05:04pm Saturday 11 July 2020

New technology shows potential in repairing damaged tissue in knee joints


The team at Liverpool, in partnership with NHS Blood and Transplant, is part of a £6.3 million funding initiative, supported by Innovate UK and Cell Therapy Catapult, to help further technological development in stem cell therapies in the UK. 

Professor Hollander and colleagues launched the company, Azellon, to produce stem cell therapies for treatment of damaged fibrous tissues in the knee, called meniscal cartilage. Using Cell Bandage technology, the team has shown encouraging test results from combining bone marrow stem cells with a special membrane that helps deliver cells to the injured site. 

Commercial use

Meniscal cartilage in the knee is a shock absorber that helps cushion the knee against stresses, but it is commonly torn in sports injuries, causing pain and swelling. To avoid removing the tissue, scientists are looking at new ways to use adult stem cells, non-specialised cells that can grow extensively, to turn into many different kinds of specialised cells, targeted at repairing damage in specific areas of the body. 

Funding will allow scientists to improve product and manufacturing processes, with the aim of introducing the technology onto the market for effective commercial use in the near future.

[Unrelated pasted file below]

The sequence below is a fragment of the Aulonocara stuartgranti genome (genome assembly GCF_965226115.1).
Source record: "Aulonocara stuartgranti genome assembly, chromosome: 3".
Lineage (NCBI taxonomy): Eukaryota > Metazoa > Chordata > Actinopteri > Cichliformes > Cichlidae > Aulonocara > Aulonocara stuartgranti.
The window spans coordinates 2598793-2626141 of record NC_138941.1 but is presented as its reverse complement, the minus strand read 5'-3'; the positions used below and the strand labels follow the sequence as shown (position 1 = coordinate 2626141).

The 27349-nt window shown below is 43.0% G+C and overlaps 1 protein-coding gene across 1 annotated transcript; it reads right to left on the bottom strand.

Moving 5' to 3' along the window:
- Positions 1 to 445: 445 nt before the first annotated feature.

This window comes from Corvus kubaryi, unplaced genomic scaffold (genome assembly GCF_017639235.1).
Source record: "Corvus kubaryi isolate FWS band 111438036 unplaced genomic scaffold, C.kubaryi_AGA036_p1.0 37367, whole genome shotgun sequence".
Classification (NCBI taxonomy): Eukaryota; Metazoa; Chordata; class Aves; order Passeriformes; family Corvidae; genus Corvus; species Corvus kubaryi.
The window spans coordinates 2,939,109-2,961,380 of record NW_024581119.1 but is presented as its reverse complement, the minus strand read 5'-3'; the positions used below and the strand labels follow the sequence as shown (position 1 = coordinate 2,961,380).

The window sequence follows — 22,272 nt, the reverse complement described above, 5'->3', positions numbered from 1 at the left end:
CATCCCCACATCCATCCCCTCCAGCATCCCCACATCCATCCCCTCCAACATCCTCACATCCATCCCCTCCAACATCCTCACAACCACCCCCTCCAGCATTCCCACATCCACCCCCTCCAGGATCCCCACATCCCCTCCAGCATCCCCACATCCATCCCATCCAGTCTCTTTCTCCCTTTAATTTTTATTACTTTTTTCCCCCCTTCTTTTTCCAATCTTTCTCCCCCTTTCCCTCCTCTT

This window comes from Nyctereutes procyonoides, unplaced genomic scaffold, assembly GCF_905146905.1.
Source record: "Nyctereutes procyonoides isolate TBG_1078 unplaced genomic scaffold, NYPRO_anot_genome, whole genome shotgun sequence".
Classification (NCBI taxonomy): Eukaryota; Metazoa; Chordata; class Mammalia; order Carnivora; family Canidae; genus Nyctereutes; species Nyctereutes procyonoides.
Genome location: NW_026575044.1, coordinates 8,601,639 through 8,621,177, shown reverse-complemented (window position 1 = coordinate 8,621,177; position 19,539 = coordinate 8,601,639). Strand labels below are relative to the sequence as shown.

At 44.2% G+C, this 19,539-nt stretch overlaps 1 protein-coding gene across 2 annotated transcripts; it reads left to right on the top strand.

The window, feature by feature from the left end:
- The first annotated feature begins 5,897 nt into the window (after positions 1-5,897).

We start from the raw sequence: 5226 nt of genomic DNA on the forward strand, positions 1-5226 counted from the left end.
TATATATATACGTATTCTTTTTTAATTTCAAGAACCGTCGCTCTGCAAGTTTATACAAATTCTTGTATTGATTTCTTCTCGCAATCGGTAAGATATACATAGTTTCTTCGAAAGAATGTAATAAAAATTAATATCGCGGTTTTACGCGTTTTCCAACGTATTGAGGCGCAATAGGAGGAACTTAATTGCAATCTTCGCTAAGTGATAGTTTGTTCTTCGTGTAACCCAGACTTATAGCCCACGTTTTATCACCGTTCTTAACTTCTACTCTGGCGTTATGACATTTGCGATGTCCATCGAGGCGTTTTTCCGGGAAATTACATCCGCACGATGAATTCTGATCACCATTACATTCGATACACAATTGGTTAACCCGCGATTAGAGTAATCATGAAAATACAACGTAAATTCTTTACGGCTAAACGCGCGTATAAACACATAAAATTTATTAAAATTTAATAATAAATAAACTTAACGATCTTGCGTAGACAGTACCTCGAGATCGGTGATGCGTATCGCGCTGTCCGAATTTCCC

Professor Hollander, Head of the University’s Institute of Integrative Biology, said: “With this new funding we aim to improve the special membrane so that it is easier for surgeons to implant in the knee. 

“We are looking at using bone marrow stem cells from a single donor in order to provide a more consistent quality product. It is also important that we develop new ways of freezing the Cell Bandage so it can be stored ready for use.” 

The team is expecting to announce the results of their first clinical trial in this field, later this year. The new funding will support the launch of a second trial using the new and improved technology.

 University of Liverpool

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